Lear Corp., an automotive supplier of interior parts, said Friday it has agreed to be sold to billionaire investor Carl Icahn for $36 a share in a deal valued at $5.3 billion, including Lear's debt.
Under terms of the deal, Icahn-controlled American Real Estate Partners LP is paying $36 a share, and a Lear spokesman said that amounts to about $2.8 billion. It also includes the assumption of about $2.5 billion in debt.
The transaction is expected to be completed by the end of the second quarter. The Southfield-based company still may solicit alternative proposals up to 45 days from the final agreement.
"We believe the transaction price, which represents a multiple of about nine times our forecasted 2007 core operating earnings, excluding the interior business, provides shareholders with significant value," Lear CEO Bob Rossiter said in a statement.
Holders of a majority of the outstanding shares of Lear's common stock must vote on the agreement before it is approved. Icahn owns more than 11 million of Lear’s 76.3 million outstanding shares. But it's unclear how Lear's other shareholders will react.
Lear's second largest shareholder on Monday wrote a letter to Lear's directors saying that Icahn's offer is far too low and that the company's actual value is closer to $60 per share. Richard S. Pzena, co-chief investment officer of Pzena Investment Management LLC, urged directors to seek other offers.
"We would be happy if Lear said, 'We're not up for sale right now,' or we'd be happy if they sold it at a good price, but this doesn't make any sense," Pzena told the Free Press on Feb. 5.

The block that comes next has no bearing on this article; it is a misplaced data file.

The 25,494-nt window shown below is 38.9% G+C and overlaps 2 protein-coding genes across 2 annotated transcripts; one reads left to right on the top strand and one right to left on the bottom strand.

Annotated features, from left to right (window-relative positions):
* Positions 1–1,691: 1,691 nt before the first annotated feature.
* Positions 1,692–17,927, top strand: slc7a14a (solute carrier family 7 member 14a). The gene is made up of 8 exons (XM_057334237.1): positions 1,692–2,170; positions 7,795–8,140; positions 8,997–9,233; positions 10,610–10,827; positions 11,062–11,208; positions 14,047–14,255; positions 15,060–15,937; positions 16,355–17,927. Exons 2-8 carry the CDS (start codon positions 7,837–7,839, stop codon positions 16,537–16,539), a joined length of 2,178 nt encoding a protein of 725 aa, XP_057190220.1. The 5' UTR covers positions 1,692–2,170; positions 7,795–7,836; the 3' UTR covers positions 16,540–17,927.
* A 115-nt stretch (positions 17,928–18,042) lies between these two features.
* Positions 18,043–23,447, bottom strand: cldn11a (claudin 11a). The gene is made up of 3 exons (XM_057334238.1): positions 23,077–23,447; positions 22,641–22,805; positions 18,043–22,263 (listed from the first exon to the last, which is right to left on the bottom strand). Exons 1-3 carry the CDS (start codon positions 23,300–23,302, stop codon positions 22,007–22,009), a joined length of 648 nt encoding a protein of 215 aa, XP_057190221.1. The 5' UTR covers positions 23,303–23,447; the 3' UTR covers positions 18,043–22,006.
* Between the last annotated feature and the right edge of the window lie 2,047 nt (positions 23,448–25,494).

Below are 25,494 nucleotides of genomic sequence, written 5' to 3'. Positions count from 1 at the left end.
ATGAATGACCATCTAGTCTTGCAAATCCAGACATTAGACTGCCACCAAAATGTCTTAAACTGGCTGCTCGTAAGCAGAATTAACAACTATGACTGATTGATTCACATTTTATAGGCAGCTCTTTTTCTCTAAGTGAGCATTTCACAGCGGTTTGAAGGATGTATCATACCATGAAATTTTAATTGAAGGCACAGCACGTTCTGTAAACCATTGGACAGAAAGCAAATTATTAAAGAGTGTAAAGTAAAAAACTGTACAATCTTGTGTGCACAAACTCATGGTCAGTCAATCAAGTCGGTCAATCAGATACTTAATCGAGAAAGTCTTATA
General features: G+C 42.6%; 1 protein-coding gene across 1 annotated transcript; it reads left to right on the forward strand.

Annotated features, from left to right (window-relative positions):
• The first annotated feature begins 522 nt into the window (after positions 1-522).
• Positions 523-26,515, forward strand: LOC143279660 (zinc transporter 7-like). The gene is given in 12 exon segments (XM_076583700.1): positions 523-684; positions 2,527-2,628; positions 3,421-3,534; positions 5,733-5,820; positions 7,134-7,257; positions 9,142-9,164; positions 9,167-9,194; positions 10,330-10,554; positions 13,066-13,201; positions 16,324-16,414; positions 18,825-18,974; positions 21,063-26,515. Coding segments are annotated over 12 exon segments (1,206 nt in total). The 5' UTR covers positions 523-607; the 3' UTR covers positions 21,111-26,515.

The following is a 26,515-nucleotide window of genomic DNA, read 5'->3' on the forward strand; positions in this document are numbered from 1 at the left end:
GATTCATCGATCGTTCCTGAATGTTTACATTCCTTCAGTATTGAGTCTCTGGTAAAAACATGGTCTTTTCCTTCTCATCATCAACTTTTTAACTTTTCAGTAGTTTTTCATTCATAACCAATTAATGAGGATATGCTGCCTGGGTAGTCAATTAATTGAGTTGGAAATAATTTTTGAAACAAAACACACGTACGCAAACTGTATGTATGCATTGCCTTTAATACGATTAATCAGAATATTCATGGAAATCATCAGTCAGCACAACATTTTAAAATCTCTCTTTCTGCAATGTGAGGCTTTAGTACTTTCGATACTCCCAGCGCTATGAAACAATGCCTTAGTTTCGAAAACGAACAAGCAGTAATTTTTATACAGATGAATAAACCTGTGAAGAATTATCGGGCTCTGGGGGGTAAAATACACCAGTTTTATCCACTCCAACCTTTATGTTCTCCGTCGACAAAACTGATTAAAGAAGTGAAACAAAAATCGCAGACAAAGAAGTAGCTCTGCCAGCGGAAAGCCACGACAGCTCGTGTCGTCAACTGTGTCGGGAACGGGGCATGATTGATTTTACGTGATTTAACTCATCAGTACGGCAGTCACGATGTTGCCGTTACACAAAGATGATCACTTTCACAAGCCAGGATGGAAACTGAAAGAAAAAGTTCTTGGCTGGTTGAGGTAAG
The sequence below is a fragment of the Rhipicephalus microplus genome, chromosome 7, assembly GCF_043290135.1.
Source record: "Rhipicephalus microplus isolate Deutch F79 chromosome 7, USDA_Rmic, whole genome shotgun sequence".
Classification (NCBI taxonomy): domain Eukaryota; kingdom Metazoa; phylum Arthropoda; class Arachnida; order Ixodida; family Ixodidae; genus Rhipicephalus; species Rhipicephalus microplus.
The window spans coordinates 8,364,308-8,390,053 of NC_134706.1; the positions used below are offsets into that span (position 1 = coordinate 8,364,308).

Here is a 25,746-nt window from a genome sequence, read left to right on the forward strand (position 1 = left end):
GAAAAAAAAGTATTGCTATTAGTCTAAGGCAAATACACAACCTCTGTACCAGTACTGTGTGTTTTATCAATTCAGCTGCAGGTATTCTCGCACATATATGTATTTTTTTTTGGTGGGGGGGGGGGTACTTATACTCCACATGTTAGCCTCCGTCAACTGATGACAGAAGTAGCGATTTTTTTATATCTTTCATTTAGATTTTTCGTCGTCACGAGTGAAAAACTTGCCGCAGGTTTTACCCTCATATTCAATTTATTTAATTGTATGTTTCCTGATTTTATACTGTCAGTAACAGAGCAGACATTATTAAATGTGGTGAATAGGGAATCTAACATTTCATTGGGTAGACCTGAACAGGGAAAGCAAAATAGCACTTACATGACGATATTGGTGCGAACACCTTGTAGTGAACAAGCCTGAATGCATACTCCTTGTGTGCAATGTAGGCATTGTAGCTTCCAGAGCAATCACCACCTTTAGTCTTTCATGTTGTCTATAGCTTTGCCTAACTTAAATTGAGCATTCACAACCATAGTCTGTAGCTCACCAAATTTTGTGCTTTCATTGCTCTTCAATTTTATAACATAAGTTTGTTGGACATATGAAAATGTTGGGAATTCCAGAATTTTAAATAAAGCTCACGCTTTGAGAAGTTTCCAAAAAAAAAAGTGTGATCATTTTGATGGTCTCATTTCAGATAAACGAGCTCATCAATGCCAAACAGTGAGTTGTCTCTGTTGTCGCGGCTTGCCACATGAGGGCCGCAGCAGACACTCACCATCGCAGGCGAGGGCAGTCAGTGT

Under terms of Icahn's offer, Rossiter and his' senior management team would keep their jobs.
"Lear is an excellent company with a strong management team in place," Icahn said in a statement. “We look forward to working with Lear's team to improve its long-term competitiveness, capitalize on growth opportunities globally and to build an even stronger and more valuable company in the future."
With annual sales of $17.8 billion in 2006, Lear ranks No. 127 on the Fortune 500. But Lear also reported a loss of $707.5 million, or $10.31 per share, last year.
The auto supplier reported a net loss of $645 million in last year’s fourth quarter, a 7% greater loss than the company's $602.6 million in the fourth quarter of 2005.
During the quarter, Lear reached an agreement with billionaire investor Wilbur Ross to transfer its North American interior business to a joint venture. In return, Lear received a 25% equity stake in the venture.
Lear's business with Ross is part of a restructuring plan to become leaner and to exit the auto-interiors business in favor of more profitable manufacturing, such as seats and electrical systems.